CONCERNS have been raised about the future of a Grade II listed building when two schools merge on to one site.

Members of Hexham Civic Society have responded to Hadrian Learning Trust about plans to relocate Hexham Middle School to the current site of Queen Elizabeth High School as part of a £37m redevelopment plan.

In a letter to the trust, society chairman Paul Wharrier asked for a commitment that the building would be well looked after once the middle school moves out in September 2021.

He said: “The trust should take rigorous steps to ensure that any purchasers of the school have the resources to maintain and redevelop the site.

“Unfortunately, Hexham has suffered from a lack of rigour from the public sector with numerous examples of heritage assets formerly in public ownership being left vacant as a result of relocation proposals – Hadrian House, Prospect House, Hexham Workhouse, etc. If the middle school becomes empty, it will need to be actively protected, for example, regularly inspected and maintained in a secure, safe and stable condition pending disposal.”

Mr Wharrier continued to say that there were also reservations about the scale of development planned at the Queen Elizabeth High School site.

The school’s Hydro building also has Grade II listed status and the society would be disappointed if the proposals would be out of place in the Hexham conservation area.

He said: “We have no objection to the demolition of the existing ‘modern’ buildings, and we welcome the opportunity for a new building that will complement Hexham and improve the setting of the conservation area.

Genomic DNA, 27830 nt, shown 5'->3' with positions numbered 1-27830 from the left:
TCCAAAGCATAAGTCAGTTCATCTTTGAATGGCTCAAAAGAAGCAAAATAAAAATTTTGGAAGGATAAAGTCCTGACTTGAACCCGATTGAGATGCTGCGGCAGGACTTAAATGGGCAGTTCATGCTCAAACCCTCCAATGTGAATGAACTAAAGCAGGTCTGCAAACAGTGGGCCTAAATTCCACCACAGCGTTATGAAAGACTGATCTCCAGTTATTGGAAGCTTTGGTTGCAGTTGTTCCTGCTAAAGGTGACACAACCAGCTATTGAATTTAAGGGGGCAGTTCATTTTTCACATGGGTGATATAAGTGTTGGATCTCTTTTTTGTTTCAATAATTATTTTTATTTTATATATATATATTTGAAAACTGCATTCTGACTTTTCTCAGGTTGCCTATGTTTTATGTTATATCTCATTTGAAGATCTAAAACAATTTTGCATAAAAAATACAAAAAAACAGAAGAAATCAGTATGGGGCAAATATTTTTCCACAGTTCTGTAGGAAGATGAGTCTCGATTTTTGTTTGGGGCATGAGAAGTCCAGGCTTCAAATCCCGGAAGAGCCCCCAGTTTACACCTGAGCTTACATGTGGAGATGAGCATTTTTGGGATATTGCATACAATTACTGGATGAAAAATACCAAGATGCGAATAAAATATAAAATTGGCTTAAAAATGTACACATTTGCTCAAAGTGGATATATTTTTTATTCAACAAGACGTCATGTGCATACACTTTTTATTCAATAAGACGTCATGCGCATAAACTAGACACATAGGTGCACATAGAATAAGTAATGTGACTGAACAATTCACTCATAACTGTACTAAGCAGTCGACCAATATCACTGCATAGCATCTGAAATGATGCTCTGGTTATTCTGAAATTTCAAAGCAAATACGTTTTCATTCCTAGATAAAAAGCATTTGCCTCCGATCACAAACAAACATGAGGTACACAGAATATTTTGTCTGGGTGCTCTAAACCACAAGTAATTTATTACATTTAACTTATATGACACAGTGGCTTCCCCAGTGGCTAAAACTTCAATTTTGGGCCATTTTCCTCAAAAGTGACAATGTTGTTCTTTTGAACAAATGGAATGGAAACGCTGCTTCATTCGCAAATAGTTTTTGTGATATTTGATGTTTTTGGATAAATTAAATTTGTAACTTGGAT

“However, there is concern from the indicative drawings that the scale and massing of the new school would adversely affected the Grade II listed building.

“We strongly recommend that a suitably qualified conservation-accredited architect is retained to advise the design team as the scheme is developed to ensure the protection and preservation of the Grade II listed building.”

While the society has concerns about the historic buildings, it did stress that it welcomed the multi-million pound investment in education in Hexham.

In particular, the commitment to improve walking and cycling provisions for people to access the schools site was well received.

Mr Wharrier signed off his letter by saying: “We welcome the commitment from the trust to invest in Hexham and provide much-needed investment in facilities.”